Rhys Madden, PhD student in Anthropology, completed a UKRI supported PhD Internship with Natural England earlier this year.
After applying for the internship in September 2020, Rhys interned with Natural England from February to May 2021, during the second year of his Anthropology PhD. Rhys writes:
“My own experience with interning during my PhD was unexpected, and continues to lead me in new directions now it’s complete. I first heard about PhD internships through the Policy Internship Scheme available to UKRI-funded students. At the time (summer 2020) I was waiting to begin my anthropology fieldwork, and the idea of contributing to policy in any direct way was quite far from my mind! But as I read through the list of partner organisations in the scheme – of which applicants choose a first and second choice – I hoped that one of the organisations dealing with environmental issues might take a chance on my skill set.
It was lucky I applied because, though I did not know it at the time, Natural England were looking for candidates from a social science background to contribute to a major coastal project. They are involved in delivering LIFE Recreation ReMEDIES, a multi-party initiative to restore seagrass habitats on the south coast of England. More specifically, the social science team are working with others to reduce the impact of recreational boating on at-risk habitats.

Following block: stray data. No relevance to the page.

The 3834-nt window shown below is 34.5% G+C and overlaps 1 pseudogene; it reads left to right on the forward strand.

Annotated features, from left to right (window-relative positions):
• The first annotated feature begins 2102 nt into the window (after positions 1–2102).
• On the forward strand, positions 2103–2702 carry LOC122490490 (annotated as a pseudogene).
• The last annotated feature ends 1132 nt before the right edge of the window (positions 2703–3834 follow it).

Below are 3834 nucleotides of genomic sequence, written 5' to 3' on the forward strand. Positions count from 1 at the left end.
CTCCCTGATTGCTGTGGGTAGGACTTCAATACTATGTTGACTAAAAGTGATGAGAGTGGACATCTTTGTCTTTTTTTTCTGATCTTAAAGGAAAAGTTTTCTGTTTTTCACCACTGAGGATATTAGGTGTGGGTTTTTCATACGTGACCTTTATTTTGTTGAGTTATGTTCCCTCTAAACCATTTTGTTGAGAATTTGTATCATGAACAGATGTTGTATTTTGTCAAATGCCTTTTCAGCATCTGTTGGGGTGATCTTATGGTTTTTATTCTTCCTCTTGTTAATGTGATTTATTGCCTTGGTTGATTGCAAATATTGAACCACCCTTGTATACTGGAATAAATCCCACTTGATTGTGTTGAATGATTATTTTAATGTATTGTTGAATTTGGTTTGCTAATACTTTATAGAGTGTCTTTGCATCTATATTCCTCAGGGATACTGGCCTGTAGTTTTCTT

The lasting impact of the internship is probably on my own way of thinking
The Policy Internship Scheme meant I occupied a very useful middle ground where I had support from Natural England but plenty of independence as well. Because the three-month internship was funded through an extension to my PhD funding, Natural England wanted to ensure that I designed a project which aligned with my own interests. This led me to investigate how recreational boaters more generally think about themselves, their community and their activity. I used stories and life histories to contextualise contemporary attitudes towards seagrass restoration. Due to Covid-19 restrictions, the research involved online interviews, some digital ethnography, and a survey.
Being outside of Natural England meant I was able to take a wider remit than the work they had committed to in the ReMEDIES project proposal. But Natural England also supported me in helping this research project to have a lasting impact. I presented the findings to the ReMEDIES partner organisations, where we spoke about consequences for communication and outreach. I also presented the findings in a different format to the social science team, where we discussed the challenges of incorporating anthropological approaches into applied social science research. However, the most lasting impact of the internship is probably on my own way of thinking about the opportunities in marine conservation, where there seems to be a growing appetite for the input of social scientists.
Interning during my PhD helped me through the tumult of Covid-19 and its impact on research, while also opening up new directions I hadn’t thought of before. It’s an opportunity I would highly recommend!”